I'm not saying that will work - Rodgers owns the blitz (and is superb at picking up pre-blitz indicators) and again, his pocket movement is dreamy. But you've got to take a swing at the champ, you have to go for a knockout. Doing a soft shoe around the favorite is a suicide pill - it delays but ultimately insures your death.

Two Week 11 upset possibilities: Minnesota over Oakland (if that even counts, given the relatively-even spread) and Washington over Dallas. The Redskins defense isn't bad. Dallas is the type of team that loses its focus as soon as a few things go right. The first meeting was competitive; the Cowboys snuck it out because of Dan Bailey's quality footwear.

Why are the Giants such a small favorite over the Eagles? It's hilarious how Philly has this great cover corner in Asomugha, and they're asking him to do things he's neither comfortable nor happy doing. Put your players in a position to succeed, dammit. I still believe in Andy Reid and Marty Mornhinweg, in theory, but they can't teach Vince Young the double bass in one week. New York wins by 10 or more.

From: Michael Salfino
Subject: Re: (again with the) flower people
Date: November 17, 2011 10:27:54 AM EST
To: scott pianowski

Fox was funny with Tebow. He knows what a joke this is. It's embarrassing, really.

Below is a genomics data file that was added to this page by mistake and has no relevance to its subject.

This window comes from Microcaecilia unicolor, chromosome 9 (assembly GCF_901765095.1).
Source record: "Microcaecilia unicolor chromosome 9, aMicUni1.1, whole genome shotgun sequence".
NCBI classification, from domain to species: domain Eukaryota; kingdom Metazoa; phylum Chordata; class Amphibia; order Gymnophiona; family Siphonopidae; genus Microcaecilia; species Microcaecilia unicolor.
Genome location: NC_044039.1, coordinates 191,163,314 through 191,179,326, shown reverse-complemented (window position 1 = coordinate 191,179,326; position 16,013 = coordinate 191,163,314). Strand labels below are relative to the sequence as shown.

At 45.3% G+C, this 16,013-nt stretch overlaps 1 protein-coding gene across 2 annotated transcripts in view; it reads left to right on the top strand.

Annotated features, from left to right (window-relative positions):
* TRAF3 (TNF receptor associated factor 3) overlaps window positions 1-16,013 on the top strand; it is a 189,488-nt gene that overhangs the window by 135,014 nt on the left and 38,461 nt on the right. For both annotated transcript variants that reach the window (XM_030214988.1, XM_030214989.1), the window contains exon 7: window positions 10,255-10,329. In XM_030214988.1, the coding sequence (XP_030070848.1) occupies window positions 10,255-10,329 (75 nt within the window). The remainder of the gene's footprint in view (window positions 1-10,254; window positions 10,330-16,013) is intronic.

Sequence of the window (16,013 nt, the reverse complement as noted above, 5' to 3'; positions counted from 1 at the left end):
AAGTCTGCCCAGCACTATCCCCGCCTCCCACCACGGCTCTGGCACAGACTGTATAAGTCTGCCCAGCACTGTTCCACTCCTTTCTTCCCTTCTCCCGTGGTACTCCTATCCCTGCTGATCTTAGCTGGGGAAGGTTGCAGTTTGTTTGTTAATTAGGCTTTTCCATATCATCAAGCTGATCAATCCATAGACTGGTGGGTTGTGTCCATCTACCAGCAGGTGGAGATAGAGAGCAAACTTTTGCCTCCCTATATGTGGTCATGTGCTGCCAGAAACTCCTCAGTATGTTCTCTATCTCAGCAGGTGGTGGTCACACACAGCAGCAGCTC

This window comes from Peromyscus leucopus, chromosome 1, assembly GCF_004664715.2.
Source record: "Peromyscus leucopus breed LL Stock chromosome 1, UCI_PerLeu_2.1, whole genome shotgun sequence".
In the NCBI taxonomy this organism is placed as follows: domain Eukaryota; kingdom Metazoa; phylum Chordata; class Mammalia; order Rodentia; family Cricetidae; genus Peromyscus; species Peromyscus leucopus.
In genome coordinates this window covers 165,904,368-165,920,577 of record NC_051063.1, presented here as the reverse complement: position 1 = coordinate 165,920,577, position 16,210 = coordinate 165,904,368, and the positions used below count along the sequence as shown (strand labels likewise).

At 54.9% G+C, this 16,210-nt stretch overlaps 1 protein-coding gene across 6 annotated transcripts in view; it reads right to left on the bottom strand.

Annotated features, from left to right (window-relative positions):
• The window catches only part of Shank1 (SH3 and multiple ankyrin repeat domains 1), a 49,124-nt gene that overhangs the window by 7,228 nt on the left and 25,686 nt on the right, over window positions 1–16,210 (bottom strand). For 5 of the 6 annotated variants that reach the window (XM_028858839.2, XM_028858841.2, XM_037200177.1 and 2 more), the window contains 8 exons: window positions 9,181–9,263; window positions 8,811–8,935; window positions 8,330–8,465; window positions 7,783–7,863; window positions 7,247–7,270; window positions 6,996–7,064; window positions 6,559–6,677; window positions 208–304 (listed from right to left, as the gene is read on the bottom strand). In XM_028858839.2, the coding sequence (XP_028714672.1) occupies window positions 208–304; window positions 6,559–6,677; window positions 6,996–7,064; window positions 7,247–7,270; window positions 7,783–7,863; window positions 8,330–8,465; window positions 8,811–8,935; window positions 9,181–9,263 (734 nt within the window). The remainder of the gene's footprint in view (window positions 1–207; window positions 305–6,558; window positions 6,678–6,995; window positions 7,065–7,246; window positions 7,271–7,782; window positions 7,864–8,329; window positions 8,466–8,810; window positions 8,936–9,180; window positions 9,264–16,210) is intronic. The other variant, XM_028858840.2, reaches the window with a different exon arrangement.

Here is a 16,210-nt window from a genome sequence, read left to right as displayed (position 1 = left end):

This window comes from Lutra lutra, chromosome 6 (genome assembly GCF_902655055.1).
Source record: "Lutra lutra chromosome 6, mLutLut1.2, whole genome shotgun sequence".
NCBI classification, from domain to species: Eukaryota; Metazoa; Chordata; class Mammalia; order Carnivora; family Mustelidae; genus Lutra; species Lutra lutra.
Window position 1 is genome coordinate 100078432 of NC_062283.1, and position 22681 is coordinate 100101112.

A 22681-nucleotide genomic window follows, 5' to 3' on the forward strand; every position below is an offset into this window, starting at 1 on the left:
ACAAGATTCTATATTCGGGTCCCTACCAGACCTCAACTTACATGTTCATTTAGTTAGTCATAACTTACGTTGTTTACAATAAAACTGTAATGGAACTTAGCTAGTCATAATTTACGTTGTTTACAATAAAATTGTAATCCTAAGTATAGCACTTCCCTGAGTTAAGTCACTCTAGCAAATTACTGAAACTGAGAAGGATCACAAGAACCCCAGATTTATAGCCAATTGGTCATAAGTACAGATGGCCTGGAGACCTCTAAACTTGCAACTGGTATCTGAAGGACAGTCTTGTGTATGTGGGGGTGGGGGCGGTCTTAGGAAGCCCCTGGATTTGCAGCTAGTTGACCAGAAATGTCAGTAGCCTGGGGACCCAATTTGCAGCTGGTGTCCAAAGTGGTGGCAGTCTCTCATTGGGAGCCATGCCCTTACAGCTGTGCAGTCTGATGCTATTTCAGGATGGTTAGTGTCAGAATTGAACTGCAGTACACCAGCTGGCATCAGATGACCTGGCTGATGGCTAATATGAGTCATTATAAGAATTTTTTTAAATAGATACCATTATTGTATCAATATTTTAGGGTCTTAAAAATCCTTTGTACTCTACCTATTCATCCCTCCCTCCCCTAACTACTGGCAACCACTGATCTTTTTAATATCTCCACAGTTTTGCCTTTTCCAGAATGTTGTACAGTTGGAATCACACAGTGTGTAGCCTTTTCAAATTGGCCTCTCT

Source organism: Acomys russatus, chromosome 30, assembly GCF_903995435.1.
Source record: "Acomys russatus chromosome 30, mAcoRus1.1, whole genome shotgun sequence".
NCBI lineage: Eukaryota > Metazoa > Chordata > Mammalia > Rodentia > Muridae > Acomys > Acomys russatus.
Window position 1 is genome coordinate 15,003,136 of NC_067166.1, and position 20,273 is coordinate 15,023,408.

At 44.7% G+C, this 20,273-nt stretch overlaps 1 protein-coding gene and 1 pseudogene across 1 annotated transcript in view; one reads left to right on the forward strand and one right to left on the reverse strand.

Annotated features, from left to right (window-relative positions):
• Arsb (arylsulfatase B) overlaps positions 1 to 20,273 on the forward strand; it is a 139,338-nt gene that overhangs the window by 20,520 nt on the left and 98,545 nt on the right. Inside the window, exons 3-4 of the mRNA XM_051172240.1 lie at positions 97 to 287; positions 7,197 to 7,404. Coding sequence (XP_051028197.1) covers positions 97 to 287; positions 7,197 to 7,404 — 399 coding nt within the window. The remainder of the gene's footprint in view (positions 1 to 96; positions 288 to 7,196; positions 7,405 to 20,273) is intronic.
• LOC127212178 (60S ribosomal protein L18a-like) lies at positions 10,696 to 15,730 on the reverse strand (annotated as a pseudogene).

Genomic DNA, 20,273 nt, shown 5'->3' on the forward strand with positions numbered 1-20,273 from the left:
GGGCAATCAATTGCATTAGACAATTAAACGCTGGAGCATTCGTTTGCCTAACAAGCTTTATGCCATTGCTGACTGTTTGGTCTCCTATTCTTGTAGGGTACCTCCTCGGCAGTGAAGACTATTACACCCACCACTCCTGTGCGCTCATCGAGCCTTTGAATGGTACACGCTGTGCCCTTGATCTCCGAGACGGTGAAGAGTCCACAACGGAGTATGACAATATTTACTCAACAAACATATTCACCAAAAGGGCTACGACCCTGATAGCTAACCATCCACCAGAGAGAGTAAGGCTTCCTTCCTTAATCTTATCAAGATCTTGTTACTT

The Jets couldn't throw deep because the Patriots were swarming Sanchez immediately with four and sometimes three rushers. But I agree - if you don't take three or four shots way downfield with today's rules you are cheating your football team. The pass interference is as likely as the catch. Nothing bad is going to happen. But passes 30 or more air yards downfield this season for the Jets - four! That's 1.3 percent of attempts. The average when I did this comprehensively over a few seasons years ago was about 3.6 percent. Tebow has 10 in 105 attempts (9.5%, 1st). Ryan Fitzpatrick also has four in 291 attempts (1.4%). I'd do the whole league but it's depressing - guaranteed the Jets are last.

I can't take the Broncos seriously. It better be easy. Jets 24, Broncos 10.

How is Arizona irrelevant for Leinart? He was terrible, despite repeated opportunities. It's 10 times more relevant than anything he did in college, which is just about meaningless in the NFL. I think we must assume he stinks until he proves otherwise. I concede that's possible, but I view it as very unlikely - maybe 20% that he can be even average. I think there's a far greater likelihood he doesn't last the year as Texans starter (and I have no idea what their next move at the position would be). Remember, the Cardinals had a good setup, too. Ask Kurt Warner.